China’s crypto crackdown shouldn’t have come as a surprise
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On Tuesday, Chinese regulators announced a raft of new rules barring financial institutions and payment companies from providing services related to cryptocurrencies.
The restrictions—unveiled in the form of a joint statement from the National Internet Finance Association of China, the China Banking Association, and the Payment and Clearing Association of China—reiterate and expand prohibitions on cryptocurrencies Beijing issued in 2017.
News of the added rules sent global crypto markets swooning. Bitcoin plunged to near $30,000 in early trading Wednesday, down from around $40,000 at the beginning of the day. Ether, Ethereum, and meme-stock-turned-cryptocurrency Dogecoin all sank more than 20%. The selloff was so frantic it briefly crashed the systems of the world’s two largest crypto trading platforms, Binance and Coinbase. (The cryptocurrencies recovered some of their losses on Thursday.)
The crypto craze showed signs of peaking before Tuesday—battered in part by crypto fanboy Elon Musk’s declaration last week that Tesla Inc. won’t accept payment in Bitcoin after all because of environmental concerns.
Beijing’s crackdown accelerated the rout. And yet it shouldn’t have come as a surprise.
China doesn’t completely ban cryptocurrencies; it allows its citizens to hold and trade them. But financial regulators in the world’s second-largest economy have clearly and consistently signaled their hostility towards private digital currencies since 2013, when they forbade banks and payment companies from providing Bitcoin-related services to clients and customers.
China tightened those restrictions in 2017 by outlawing Initial Coin Offerings, prohibiting cryptocurrency trading platforms from exchanging legal tender for cryptocurrencies, and barring financial firms and payment companies from providing services to cryptocurrencies including opening accounts, trading or clearing.
Little wonder that, as Reuters reports, by July 2018, 88 virtual currency trading platforms and 85 ICO platforms had withdrawn from the Chinese market.
Tuesday’s directives tighten existing restrictions. The three state-backed financial associations warned member institutions that they must not accept virtual currencies for payment or settlement, provide exchange services between cryptocurrencies and the yuan other foreign currencies, or issue crypto-related financial products.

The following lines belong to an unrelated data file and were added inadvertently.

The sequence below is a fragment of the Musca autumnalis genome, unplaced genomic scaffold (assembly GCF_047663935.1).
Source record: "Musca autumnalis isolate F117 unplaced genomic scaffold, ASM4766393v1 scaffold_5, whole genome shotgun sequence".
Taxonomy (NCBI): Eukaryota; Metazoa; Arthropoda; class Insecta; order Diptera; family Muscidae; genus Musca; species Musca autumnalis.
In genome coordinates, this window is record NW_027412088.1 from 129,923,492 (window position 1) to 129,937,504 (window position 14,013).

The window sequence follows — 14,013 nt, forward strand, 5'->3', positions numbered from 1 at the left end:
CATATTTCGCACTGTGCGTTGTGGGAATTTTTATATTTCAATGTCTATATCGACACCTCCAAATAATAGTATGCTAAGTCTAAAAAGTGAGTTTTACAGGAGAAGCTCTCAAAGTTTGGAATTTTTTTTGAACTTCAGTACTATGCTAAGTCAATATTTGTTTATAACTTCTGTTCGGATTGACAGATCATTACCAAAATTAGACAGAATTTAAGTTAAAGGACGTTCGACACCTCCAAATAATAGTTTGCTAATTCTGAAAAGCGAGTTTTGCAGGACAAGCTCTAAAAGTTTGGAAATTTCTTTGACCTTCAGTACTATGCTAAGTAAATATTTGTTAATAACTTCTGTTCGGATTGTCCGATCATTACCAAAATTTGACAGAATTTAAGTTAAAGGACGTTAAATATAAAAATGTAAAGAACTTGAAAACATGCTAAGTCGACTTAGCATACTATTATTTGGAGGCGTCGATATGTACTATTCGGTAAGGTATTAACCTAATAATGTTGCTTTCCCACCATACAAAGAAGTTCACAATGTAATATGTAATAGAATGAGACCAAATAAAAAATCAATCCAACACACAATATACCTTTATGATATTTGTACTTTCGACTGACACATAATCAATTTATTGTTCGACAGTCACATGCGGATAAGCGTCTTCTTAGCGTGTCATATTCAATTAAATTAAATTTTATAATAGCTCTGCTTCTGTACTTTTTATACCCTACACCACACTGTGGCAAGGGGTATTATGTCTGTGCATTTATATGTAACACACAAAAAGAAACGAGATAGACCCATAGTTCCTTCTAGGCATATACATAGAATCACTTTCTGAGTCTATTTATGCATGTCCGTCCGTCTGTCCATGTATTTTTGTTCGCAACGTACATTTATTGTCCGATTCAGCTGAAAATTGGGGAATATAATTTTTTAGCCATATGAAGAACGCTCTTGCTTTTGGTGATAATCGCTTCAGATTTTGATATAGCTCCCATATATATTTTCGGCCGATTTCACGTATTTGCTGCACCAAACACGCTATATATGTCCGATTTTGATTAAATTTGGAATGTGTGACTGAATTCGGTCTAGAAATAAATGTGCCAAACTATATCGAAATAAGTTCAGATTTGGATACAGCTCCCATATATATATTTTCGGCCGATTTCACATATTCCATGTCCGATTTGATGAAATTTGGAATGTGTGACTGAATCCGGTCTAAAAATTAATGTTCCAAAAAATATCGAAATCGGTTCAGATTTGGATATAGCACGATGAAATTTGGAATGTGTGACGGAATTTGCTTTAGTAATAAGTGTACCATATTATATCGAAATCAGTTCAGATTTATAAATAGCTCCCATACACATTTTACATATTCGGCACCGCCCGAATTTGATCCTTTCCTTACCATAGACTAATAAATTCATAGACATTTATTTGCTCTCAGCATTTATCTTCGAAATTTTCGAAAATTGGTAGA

The associations warned that cryptocurrencies are “not supported by intrinsic value” and must not be classified as money. Per the association’s statement: “They should not and shall not be circulated on the market as a currency.”
One reason Chinese regulators take a dim view of cryptocurrencies is that they’re volatile and high risk. The financial associations’ warning states that concern plainly: “The prices of cryptocurrencies have fluctuated wildly recently,” it said. “Speculation has returned, which seriously damages people’s asset safety and disrupts normal economic and financial order.”
That’s a view that’s increasingly shared by financial regulators in the U.S., where it’s easy for retail investors to purchase cryptocurrencies, and crypto exchanges are listed on public markets.
But China, unlike the U.S., has a closed capital account. Beijing fears cryptocurrencies enable its citizens to evade rules prohibiting individuals from transferring more than the equivalent of $50,000 out of the country in any given year.
Moreover, Chinese officials see cryptocurrencies as a direct threat to their plan to introduce a digital version of the yuan controlled by the nation’s central bank. As the Wall Street Journal‘s James Areddy explains here, Beijing hopes the digital yuan will provide a powerful new tool for collecting information about currency transactions at home—and someday challenge the supremacy of the U.S. dollar as the preferred currency for global exchange.
The crypto rally may still have plenty of room to run, but Beijing is definitely not onboard.
More Eastworld news below.
This edition of Eastworld was curated and produced by Nicholas Gordon. Reach him at firstname.lastname@example.org
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